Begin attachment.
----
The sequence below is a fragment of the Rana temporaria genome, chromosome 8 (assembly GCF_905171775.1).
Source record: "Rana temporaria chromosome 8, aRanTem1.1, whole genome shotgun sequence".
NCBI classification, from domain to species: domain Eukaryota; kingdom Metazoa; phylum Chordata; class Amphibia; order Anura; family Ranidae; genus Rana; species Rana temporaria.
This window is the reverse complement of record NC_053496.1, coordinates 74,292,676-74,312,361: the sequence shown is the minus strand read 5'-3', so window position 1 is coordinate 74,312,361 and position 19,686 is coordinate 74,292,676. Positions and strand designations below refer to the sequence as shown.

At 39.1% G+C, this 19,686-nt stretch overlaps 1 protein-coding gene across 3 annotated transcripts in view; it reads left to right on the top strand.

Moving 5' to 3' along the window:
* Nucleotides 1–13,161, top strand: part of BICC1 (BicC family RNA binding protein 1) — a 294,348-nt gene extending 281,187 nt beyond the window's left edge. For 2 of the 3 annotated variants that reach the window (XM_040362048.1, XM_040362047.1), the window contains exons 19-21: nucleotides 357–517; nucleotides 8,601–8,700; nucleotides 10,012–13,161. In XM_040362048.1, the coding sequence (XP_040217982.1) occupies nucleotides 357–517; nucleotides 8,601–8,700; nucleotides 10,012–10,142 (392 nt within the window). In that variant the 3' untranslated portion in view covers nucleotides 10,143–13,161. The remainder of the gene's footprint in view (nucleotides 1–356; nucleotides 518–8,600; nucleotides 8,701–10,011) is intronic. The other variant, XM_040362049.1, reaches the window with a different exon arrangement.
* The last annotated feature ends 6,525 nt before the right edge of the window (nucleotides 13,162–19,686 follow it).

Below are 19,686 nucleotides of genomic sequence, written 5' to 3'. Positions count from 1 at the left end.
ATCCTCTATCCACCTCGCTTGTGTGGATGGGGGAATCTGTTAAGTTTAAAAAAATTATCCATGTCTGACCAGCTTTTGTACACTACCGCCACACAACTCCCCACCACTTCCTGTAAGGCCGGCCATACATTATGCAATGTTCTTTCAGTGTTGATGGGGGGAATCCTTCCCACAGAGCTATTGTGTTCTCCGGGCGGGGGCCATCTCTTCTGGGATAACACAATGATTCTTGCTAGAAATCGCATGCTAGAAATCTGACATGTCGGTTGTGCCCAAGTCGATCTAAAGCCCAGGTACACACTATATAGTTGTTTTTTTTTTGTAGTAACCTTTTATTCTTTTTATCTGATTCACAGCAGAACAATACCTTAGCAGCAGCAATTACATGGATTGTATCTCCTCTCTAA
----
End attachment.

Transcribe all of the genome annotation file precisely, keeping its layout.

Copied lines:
The sequence below is a fragment of the Rana temporaria genome, chromosome 8 (assembly GCF_905171775.1).
Source record: "Rana temporaria chromosome 8, aRanTem1.1, whole genome shotgun sequence".
NCBI classification, from domain to species: domain Eukaryota; kingdom Metazoa; phylum Chordata; class Amphibia; order Anura; family Ranidae; genus Rana; species Rana temporaria.
This window is the reverse complement of record NC_053496.1, coordinates 74,292,676-74,312,361: the sequence shown is the minus strand read 5'-3', so window position 1 is coordinate 74,312,361 and position 19,686 is coordinate 74,292,676. Positions and strand designations below refer to the sequence as shown.

At 39.1% G+C, this 19,686-nt stretch overlaps 1 protein-coding gene across 3 annotated transcripts in view; it reads left to right on the top strand.

Moving 5' to 3' along the window:
* Nucleotides 1–13,161, top strand: part of BICC1 (BicC family RNA binding protein 1) — a 294,348-nt gene extending 281,187 nt beyond the window's left edge. For 2 of the 3 annotated variants that reach the window (XM_040362048.1, XM_040362047.1), the window contains exons 19-21: nucleotides 357–517; nucleotides 8,601–8,700; nucleotides 10,012–13,161. In XM_040362048.1, the coding sequence (XP_040217982.1) occupies nucleotides 357–517; nucleotides 8,601–8,700; nucleotides 10,012–10,142 (392 nt within the window). In that variant the 3' untranslated portion in view covers nucleotides 10,143–13,161. The remainder of the gene's footprint in view (nucleotides 1–356; nucleotides 518–8,600; nucleotides 8,701–10,011) is intronic. The other variant, XM_040362049.1, reaches the window with a different exon arrangement.
* The last annotated feature ends 6,525 nt before the right edge of the window (nucleotides 13,162–19,686 follow it).

Below are 19,686 nucleotides of genomic sequence, written 5' to 3'. Positions count from 1 at the left end.
ATCCTCTATCCACCTCGCTTGTGTGGATGGGGGAATCTGTTAAGTTTAAAAAAATTATCCATGTCTGACCAGCTTTTGTACACTACCGCCACACAACTCCCCACCACTTCCTGTAAGGCCGGCCATACATTATGCAATGTTCTTTCAGTGTTGATGGGGGGAATCCTTCCCACAGAGCTATTGTGTTCTCCGGGCGGGGGCCATCTCTTCTGGGATAACACAATGATTCTTGCTAGAAATCGCATGCTAGAAATCTGACATGTCGGTTGTGCCCAAGTCGATCTAAAGCCCAGGTACACACTATATAGTTGTTTTTTTTTTGTAGTAACCTTTTATTCTTTTTATCTGATTCACAGCAGAACAATACCTTAGCAGCAGCAATTACATGGATTGTATCTCCTCTCTAA